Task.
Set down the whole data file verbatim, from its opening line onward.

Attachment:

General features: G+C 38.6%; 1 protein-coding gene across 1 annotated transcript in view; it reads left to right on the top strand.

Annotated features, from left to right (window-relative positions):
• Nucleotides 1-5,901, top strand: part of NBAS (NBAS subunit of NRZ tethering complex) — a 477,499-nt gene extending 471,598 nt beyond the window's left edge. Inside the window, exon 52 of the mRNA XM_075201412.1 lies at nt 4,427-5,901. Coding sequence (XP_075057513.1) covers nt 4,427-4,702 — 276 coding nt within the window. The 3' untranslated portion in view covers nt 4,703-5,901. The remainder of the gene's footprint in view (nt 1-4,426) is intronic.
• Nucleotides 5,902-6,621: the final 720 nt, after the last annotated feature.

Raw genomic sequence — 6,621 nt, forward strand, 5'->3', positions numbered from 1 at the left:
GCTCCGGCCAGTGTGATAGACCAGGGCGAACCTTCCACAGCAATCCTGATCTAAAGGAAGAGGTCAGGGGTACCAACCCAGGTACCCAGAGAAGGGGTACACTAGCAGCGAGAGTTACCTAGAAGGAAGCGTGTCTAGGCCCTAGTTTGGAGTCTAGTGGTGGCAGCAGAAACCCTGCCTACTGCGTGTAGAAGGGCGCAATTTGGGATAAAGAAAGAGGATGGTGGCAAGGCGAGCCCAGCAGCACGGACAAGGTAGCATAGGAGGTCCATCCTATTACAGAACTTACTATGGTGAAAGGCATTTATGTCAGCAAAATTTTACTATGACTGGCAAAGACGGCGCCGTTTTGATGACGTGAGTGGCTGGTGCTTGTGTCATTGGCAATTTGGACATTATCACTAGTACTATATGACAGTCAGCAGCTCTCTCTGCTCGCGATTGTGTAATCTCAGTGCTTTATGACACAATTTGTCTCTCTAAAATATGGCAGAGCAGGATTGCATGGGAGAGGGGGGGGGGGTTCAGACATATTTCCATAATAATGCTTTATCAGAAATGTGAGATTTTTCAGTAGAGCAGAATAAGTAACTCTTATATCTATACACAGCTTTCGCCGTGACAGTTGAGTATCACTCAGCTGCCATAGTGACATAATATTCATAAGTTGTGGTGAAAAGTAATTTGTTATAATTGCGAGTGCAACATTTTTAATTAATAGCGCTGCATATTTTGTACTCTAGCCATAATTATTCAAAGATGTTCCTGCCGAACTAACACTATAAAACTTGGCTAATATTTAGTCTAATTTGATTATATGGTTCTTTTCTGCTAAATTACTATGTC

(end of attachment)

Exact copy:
General features: G+C 38.6%; 1 protein-coding gene across 1 annotated transcript in view; it reads left to right on the top strand.

Annotated features, from left to right (window-relative positions):
• Nucleotides 1-5,901, top strand: part of NBAS (NBAS subunit of NRZ tethering complex) — a 477,499-nt gene extending 471,598 nt beyond the window's left edge. Inside the window, exon 52 of the mRNA XM_075201412.1 lies at nt 4,427-5,901. Coding sequence (XP_075057513.1) covers nt 4,427-4,702 — 276 coding nt within the window. The 3' untranslated portion in view covers nt 4,703-5,901. The remainder of the gene's footprint in view (nt 1-4,426) is intronic.
• Nucleotides 5,902-6,621: the final 720 nt, after the last annotated feature.

Raw genomic sequence — 6,621 nt, forward strand, 5'->3', positions numbered from 1 at the left:
GCTCCGGCCAGTGTGATAGACCAGGGCGAACCTTCCACAGCAATCCTGATCTAAAGGAAGAGGTCAGGGGTACCAACCCAGGTACCCAGAGAAGGGGTACACTAGCAGCGAGAGTTACCTAGAAGGAAGCGTGTCTAGGCCCTAGTTTGGAGTCTAGTGGTGGCAGCAGAAACCCTGCCTACTGCGTGTAGAAGGGCGCAATTTGGGATAAAGAAAGAGGATGGTGGCAAGGCGAGCCCAGCAGCACGGACAAGGTAGCATAGGAGGTCCATCCTATTACAGAACTTACTATGGTGAAAGGCATTTATGTCAGCAAAATTTTACTATGACTGGCAAAGACGGCGCCGTTTTGATGACGTGAGTGGCTGGTGCTTGTGTCATTGGCAATTTGGACATTATCACTAGTACTATATGACAGTCAGCAGCTCTCTCTGCTCGCGATTGTGTAATCTCAGTGCTTTATGACACAATTTGTCTCTCTAAAATATGGCAGAGCAGGATTGCATGGGAGAGGGGGGGGGGGTTCAGACATATTTCCATAATAATGCTTTATCAGAAATGTGAGATTTTTCAGTAGAGCAGAATAAGTAACTCTTATATCTATACACAGCTTTCGCCGTGACAGTTGAGTATCACTCAGCTGCCATAGTGACATAATATTCATAAGTTGTGGTGAAAAGTAATTTGTTATAATTGCGAGTGCAACATTTTTAATTAATAGCGCTGCATATTTTGTACTCTAGCCATAATTATTCAAAGATGTTCCTGCCGAACTAACACTATAAAACTTGGCTAATATTTAGTCTAATTTGATTATATGGTTCTTTTCTGCTAAATTACTATGTC